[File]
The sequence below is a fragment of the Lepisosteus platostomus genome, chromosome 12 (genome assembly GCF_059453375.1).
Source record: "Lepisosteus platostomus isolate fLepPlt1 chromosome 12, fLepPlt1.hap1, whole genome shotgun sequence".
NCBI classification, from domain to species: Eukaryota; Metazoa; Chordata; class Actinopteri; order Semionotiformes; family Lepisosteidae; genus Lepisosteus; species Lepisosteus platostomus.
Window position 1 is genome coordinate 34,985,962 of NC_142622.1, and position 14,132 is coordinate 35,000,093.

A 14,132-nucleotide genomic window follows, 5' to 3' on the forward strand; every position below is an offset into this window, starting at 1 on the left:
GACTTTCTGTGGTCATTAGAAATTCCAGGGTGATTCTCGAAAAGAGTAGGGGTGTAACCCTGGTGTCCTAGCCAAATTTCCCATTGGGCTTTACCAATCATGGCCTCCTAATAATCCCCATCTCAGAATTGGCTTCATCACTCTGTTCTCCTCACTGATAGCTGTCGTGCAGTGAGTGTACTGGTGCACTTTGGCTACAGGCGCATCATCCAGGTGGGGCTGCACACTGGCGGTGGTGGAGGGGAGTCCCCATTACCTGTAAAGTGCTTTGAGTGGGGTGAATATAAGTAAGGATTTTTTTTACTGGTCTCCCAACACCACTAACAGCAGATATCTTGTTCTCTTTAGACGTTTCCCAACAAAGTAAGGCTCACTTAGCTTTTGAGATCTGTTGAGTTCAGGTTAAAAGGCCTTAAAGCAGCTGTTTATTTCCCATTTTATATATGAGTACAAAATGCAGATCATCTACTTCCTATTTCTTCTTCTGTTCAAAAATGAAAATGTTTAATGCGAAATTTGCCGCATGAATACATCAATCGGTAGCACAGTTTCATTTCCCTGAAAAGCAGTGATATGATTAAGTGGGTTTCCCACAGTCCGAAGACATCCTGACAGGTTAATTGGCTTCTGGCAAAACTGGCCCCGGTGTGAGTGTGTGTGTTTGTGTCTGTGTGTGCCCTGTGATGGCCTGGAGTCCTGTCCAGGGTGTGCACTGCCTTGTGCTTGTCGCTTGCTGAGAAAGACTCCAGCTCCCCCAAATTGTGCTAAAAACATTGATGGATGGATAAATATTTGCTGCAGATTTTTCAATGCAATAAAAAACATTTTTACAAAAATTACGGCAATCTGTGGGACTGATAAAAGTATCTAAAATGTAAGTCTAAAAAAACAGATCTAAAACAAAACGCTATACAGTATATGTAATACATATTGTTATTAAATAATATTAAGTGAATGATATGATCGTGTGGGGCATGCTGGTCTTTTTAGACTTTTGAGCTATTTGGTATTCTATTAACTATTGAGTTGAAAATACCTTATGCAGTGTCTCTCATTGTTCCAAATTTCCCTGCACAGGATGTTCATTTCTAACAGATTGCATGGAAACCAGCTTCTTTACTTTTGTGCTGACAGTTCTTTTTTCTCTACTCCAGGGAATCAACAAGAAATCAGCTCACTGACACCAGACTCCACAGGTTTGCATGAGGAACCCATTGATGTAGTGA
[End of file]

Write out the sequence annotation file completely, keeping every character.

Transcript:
The sequence below is a fragment of the Lepisosteus platostomus genome, chromosome 12 (genome assembly GCF_059453375.1).
Source record: "Lepisosteus platostomus isolate fLepPlt1 chromosome 12, fLepPlt1.hap1, whole genome shotgun sequence".
NCBI classification, from domain to species: Eukaryota; Metazoa; Chordata; class Actinopteri; order Semionotiformes; family Lepisosteidae; genus Lepisosteus; species Lepisosteus platostomus.
Window position 1 is genome coordinate 34,985,962 of NC_142622.1, and position 14,132 is coordinate 35,000,093.

A 14,132-nucleotide genomic window follows, 5' to 3' on the forward strand; every position below is an offset into this window, starting at 1 on the left:
GACTTTCTGTGGTCATTAGAAATTCCAGGGTGATTCTCGAAAAGAGTAGGGGTGTAACCCTGGTGTCCTAGCCAAATTTCCCATTGGGCTTTACCAATCATGGCCTCCTAATAATCCCCATCTCAGAATTGGCTTCATCACTCTGTTCTCCTCACTGATAGCTGTCGTGCAGTGAGTGTACTGGTGCACTTTGGCTACAGGCGCATCATCCAGGTGGGGCTGCACACTGGCGGTGGTGGAGGGGAGTCCCCATTACCTGTAAAGTGCTTTGAGTGGGGTGAATATAAGTAAGGATTTTTTTTACTGGTCTCCCAACACCACTAACAGCAGATATCTTGTTCTCTTTAGACGTTTCCCAACAAAGTAAGGCTCACTTAGCTTTTGAGATCTGTTGAGTTCAGGTTAAAAGGCCTTAAAGCAGCTGTTTATTTCCCATTTTATATATGAGTACAAAATGCAGATCATCTACTTCCTATTTCTTCTTCTGTTCAAAAATGAAAATGTTTAATGCGAAATTTGCCGCATGAATACATCAATCGGTAGCACAGTTTCATTTCCCTGAAAAGCAGTGATATGATTAAGTGGGTTTCCCACAGTCCGAAGACATCCTGACAGGTTAATTGGCTTCTGGCAAAACTGGCCCCGGTGTGAGTGTGTGTGTTTGTGTCTGTGTGTGCCCTGTGATGGCCTGGAGTCCTGTCCAGGGTGTGCACTGCCTTGTGCTTGTCGCTTGCTGAGAAAGACTCCAGCTCCCCCAAATTGTGCTAAAAACATTGATGGATGGATAAATATTTGCTGCAGATTTTTCAATGCAATAAAAAACATTTTTACAAAAATTACGGCAATCTGTGGGACTGATAAAAGTATCTAAAATGTAAGTCTAAAAAAACAGATCTAAAACAAAACGCTATACAGTATATGTAATACATATTGTTATTAAATAATATTAAGTGAATGATATGATCGTGTGGGGCATGCTGGTCTTTTTAGACTTTTGAGCTATTTGGTATTCTATTAACTATTGAGTTGAAAATACCTTATGCAGTGTCTCTCATTGTTCCAAATTTCCCTGCACAGGATGTTCATTTCTAACAGATTGCATGGAAACCAGCTTCTTTACTTTTGTGCTGACAGTTCTTTTTTCTCTACTCCAGGGAATCAACAAGAAATCAGCTCACTGACACCAGACTCCACAGGTTTGCATGAGGAACCCATTGATGTAGTGA